Kent to replace the lime tree
Kent have replaced the famous lime tree that grew within the playing area of the St Lawrence ground at Canterbury, after the original blew down in strong winds back in January. A short ceremony took place at 11am on Tuesday, March 8, one that was made all the more poignant by the recent death of the club president, Brian Luckhurst, who succumbed to cancer last week.
Luckhurst had been due to conduct the ceremony, but instead the duties were carried out by his precedessor, Robert Neame, who oversaw the repositioning of a sapling that had been planted on the boundary's edge in 1999, when the club first became aware of the poor state of the old tree.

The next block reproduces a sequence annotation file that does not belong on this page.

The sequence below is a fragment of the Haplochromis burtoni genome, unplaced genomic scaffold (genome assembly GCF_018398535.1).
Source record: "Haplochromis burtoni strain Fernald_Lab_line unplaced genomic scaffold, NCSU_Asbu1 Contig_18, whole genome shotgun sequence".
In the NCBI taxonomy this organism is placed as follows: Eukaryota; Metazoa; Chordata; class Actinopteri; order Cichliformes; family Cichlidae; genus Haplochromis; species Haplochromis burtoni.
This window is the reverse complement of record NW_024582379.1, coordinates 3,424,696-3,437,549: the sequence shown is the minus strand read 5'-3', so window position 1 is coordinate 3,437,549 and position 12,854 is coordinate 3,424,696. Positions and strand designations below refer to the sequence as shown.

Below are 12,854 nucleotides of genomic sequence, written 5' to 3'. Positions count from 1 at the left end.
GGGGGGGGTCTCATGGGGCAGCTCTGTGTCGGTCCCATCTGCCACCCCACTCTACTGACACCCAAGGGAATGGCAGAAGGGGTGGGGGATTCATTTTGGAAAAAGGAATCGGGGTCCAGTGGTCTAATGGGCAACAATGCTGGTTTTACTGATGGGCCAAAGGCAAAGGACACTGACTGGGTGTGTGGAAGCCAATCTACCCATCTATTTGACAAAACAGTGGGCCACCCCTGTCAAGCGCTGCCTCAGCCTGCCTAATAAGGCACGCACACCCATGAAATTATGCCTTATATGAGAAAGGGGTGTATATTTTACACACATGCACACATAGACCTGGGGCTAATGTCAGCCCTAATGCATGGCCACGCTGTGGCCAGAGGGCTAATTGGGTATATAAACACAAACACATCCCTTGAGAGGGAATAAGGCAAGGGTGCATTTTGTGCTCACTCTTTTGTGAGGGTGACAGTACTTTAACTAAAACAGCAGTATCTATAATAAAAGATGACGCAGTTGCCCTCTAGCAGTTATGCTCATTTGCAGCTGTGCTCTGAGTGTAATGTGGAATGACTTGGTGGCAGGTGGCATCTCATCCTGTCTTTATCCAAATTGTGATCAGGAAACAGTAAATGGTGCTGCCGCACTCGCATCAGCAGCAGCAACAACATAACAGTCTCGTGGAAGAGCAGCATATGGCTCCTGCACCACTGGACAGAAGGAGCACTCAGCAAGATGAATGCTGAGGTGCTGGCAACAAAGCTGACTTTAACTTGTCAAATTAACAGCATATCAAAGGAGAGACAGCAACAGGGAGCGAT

Chris Cowdrey, the former Kent and England captain, read a poem entitled "Farewell the St Lawrence Lime", which was written by a Kent fan shortly after the January storm. The show must go on," Cowdrey said, in reference to Luckhurst's untimely death. "We'll try and make it a celebration rather than a sad occasion."
"There has been a lime tree on the boundary's edge for as long as cricket has been played on the St Lawrence Ground," said Carl Openshaw, the club chairman. Under special rules that were adapted for Kent's - and the tree's - benefit, it was deemed that any shot that struck the tree, no matter how high or low on its branches, would count as four runs.
Kent are hoping to make a range of mementos from the wood of the original tree, which was over 200 years old.